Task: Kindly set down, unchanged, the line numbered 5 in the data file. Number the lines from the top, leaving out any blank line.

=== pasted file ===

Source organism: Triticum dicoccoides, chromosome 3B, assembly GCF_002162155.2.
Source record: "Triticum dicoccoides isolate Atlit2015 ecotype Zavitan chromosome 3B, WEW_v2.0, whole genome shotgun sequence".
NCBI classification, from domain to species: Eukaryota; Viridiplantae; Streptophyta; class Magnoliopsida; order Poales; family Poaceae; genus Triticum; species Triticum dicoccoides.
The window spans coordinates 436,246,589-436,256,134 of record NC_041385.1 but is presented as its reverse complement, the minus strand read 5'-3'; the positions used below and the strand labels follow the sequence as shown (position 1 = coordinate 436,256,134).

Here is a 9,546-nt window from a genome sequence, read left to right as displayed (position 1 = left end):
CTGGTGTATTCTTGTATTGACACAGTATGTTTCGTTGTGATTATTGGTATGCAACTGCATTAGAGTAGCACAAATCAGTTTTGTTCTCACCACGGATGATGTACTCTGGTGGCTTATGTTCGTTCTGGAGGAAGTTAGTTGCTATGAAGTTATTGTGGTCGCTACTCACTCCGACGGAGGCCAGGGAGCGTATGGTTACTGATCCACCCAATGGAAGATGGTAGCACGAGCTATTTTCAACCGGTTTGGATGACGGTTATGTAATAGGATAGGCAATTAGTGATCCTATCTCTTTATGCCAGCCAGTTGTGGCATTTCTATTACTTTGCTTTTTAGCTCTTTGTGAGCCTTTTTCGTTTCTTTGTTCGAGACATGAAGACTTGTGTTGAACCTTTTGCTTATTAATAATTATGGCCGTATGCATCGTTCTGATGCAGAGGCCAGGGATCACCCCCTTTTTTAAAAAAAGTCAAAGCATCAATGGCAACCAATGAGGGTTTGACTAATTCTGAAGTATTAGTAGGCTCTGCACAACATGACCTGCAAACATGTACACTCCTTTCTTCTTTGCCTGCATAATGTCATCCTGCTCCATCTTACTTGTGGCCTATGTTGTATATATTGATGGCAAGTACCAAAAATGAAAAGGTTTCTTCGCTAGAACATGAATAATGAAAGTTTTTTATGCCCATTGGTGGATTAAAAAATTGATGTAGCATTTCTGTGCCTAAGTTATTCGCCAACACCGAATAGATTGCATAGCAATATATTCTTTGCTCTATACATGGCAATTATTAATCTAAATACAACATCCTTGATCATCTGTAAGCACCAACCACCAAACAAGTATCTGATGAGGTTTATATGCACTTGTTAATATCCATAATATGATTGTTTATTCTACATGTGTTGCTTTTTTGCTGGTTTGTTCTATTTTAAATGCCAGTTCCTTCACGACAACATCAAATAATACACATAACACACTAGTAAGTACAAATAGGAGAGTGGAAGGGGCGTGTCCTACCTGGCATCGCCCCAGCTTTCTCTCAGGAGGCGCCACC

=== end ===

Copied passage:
Here is a 9,546-nt window from a genome sequence, read left to right as displayed (position 1 = left end):